- Research article
- Open Access
Psychosocial factors associated with early initiation and frequency of antenatal care (ANC) visits in a rural and urban setting in South Africa: a cross-sectional survey
BMC Pregnancy and Childbirth volume 16, Article number: 18 (2016)
Late booking and infrequent antenatal care (ANC) are common but avoidable patient-related risk factors for maternal deaths in South Africa. The aim of the study was to examine the association of psychosocial factors with early initiation of ANC and adequate frequency of attendance of ANC clinics among women in an urban and rural location in South Africa.
Data from a 2006 cross-sectional household survey of 363 women from the rural Western Cape and 466 women from urban Gauteng provinces of South Africa for risk of alcohol-exposed pregnancy were analysed. We examined associations between psychosocial variables (self-esteem, cultural influences, religiosity, social capital, social support, pregnancy desire (wanted versus unwanted pregnancy), partner characteristics and mental health) and both early ANC first visit (before 16 weeks) and adequate frequency of ANC visits (4 or more visits) for respondents’ last pregnancy.
Overall prevalence among urban women of early ANC initiation was 46 % and 84 % for adequate ANC frequency. Overall prevalence among rural women of early ANC initiation was 45 % and 78 % for adequate ANC frequency. After adjusting for clustering, psychosocial factors associated with early ANC initiation in the urban site were being employed (OR 1.6; 95 % CI 1.0–2.5) and wanted pregnancy (OR 1.8; 95 % CI 1.1–3.0). For the rural site, early ANC initiation was significantly associated with being married (OR 1.93; 95 % CI 1.0–3.6) but inversely associated with high religiosity (OR 0.5; 95 % CI 0.3–0.8). Adequate frequency of ANC attendance in the rural site was associated with wanted pregnancy (OR 4.2; 95 % CI 1.9–9.3) and the father of the child being present in the respondent’s life (OR 3.0; 95 % CI 1.0–9.0) but inversely associated with having a previous miscarriage (OR 0.4; 95 % CI 0.2–0.8). There were no significant associations between adequate ANC attendance and the psychosocial factors in the urban site.
The majority of women from both sites attended ANC frequently but less than 50 % initiated ANC before the recommended 16 weeks gestational age. Interventions to reduce prevalence of late ANC booking and inadequate ANC attendance should engage religious leaders, address unintended pregnancy through family planning education and involve male partners in women’s reproductive health.
South Africa is amongst countries with the highest rates of maternal and perinatal mortality globally . The South African Confidential Enquiries into Maternal Deaths for 2008–2010 found an institutional maternal mortality ratio (MMR) of 176.22/100000 live births in 2008–2010 compared to 151.77/100000 live births in 2005–2007 and that the institutional MMR is still increasing . According to the World Health Organization (WHO) , the rate of decline of MMR in sub-Saharan Africa has been less than 1 % per year and, in fact, the ratios of maternal mortality have increased in countries such as South Africa, Nigeria, Mozambique and Swaziland. Infrequent, poor and no antenatal care, as well as delay in accessing medical help were listed in The South African Confidential Enquiries into Maternal Deaths for 2008–2010  as amongst the most frequent patient-related avoidable factors resulting in maternal deaths, representing important missed opportunities for prevention.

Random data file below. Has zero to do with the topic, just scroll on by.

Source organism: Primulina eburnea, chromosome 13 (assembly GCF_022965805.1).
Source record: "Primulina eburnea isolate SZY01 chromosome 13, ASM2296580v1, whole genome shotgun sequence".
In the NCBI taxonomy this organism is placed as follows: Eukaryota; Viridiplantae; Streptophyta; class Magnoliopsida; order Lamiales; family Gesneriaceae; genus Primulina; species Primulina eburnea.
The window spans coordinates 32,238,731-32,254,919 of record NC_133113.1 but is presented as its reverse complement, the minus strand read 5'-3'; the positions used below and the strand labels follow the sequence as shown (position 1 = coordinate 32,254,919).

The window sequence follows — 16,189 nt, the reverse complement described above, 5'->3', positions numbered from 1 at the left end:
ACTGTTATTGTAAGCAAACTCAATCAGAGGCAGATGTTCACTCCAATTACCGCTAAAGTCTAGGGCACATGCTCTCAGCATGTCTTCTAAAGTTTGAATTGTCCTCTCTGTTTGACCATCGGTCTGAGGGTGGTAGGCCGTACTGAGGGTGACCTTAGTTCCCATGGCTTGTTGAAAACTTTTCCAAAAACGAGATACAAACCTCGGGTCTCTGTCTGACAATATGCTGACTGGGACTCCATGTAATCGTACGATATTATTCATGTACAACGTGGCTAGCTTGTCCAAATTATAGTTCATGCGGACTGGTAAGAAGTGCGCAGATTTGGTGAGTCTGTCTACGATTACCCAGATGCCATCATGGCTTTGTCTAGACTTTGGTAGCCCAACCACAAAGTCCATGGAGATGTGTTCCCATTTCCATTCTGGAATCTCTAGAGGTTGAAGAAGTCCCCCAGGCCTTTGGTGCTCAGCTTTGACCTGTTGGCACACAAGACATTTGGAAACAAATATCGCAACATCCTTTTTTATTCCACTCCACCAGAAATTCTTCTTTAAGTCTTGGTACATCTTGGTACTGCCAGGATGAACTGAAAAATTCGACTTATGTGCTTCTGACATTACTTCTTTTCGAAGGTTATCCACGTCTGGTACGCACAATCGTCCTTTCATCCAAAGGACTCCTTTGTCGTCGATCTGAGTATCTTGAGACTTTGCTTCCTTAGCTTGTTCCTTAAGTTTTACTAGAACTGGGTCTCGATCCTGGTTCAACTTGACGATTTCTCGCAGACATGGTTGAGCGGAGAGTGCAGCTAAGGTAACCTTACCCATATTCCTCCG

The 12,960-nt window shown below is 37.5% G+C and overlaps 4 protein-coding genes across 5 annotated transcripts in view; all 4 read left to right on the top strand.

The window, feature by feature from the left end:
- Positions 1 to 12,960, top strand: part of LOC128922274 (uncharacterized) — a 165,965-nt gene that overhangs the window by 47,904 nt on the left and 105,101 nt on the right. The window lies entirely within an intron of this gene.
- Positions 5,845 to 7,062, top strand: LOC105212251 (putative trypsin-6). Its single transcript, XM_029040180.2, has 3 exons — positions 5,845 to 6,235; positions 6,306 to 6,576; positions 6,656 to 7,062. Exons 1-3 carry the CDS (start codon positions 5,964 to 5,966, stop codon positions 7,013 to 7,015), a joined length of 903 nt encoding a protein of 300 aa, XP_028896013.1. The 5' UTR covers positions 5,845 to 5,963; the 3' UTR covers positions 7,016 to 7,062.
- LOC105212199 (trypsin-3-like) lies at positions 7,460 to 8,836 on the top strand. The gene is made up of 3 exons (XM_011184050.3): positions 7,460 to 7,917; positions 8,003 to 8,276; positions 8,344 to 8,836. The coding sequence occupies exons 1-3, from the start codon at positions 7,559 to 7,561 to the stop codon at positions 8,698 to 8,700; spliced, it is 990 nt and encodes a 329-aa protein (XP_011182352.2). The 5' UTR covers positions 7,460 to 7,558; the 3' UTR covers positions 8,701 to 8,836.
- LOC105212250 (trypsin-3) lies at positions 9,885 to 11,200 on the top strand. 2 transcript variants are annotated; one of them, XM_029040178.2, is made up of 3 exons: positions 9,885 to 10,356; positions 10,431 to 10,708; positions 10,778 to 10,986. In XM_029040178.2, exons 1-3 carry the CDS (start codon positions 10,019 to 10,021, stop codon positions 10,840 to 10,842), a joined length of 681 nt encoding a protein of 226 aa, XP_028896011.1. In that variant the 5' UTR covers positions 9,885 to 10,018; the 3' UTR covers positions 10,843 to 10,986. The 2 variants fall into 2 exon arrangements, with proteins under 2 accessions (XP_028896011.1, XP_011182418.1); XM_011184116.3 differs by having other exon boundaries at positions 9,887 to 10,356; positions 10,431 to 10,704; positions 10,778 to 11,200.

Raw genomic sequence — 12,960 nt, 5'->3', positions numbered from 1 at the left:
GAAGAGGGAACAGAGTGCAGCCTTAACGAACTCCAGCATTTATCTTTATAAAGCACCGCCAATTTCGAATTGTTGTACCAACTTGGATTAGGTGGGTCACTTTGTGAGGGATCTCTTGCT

The WHO recommends four goal-oriented visits, known as the focused ANC package, as an adequate and effective number of visits for the provision of essential interventions for pregnant women with no underlying health conditions, with the first visit occurring in the first trimester [4, 5]. In resource limited settings, increasing the number of antenatal care visits to more than four has not been found to improve health outcomes in uncomplicated pregnancies . On the other hand, in low and middle income countries (LMIC), attendance of less than four ANC visits has been associated with an increased risk of perinatal mortality, particularly, stillbirth .
Although an ANC visit within the first 16 weeks is recommended in most country guidelines, this has not translated into practice amongst women in South Africa and late booking, despite the recommended guidelines, remains the trend in most countries in sub-Saharan Africa [8–10]. According to the Saving Mothers Report (2005–2007)  and the Millennium Development Goals 2009 Report , whilst over 90 % of South African women have access to antenatal care services, only 63.2 % of pregnant women in South Africa attend antenatal services at all.
Previous studies have identified demographic factors, physical access to health facilities, parity, lack of health education, relationships with health care providers and misconceptions of antenatal care (ANC) as factors influencing timing of ANC booking [10, 12, 13].
Psychosocial epidemiology as described in  is concerned with the interactions people have with their environent and the influence of these interactions on their health – whether directly or indirectly. There is no consensus in literature on which theories best explain psychosocial concepts. The focus of the relationship between psychosocial factors and timing of initiation of antenatal care has mainly been around three factors; overall stress level and coping strategies, risk-taking behaviour and feelings about the pregnancy  and the research on the associations between psychosocial factors and antenatal care attendance is also currently quite limited and fairly new [7, 13, 16].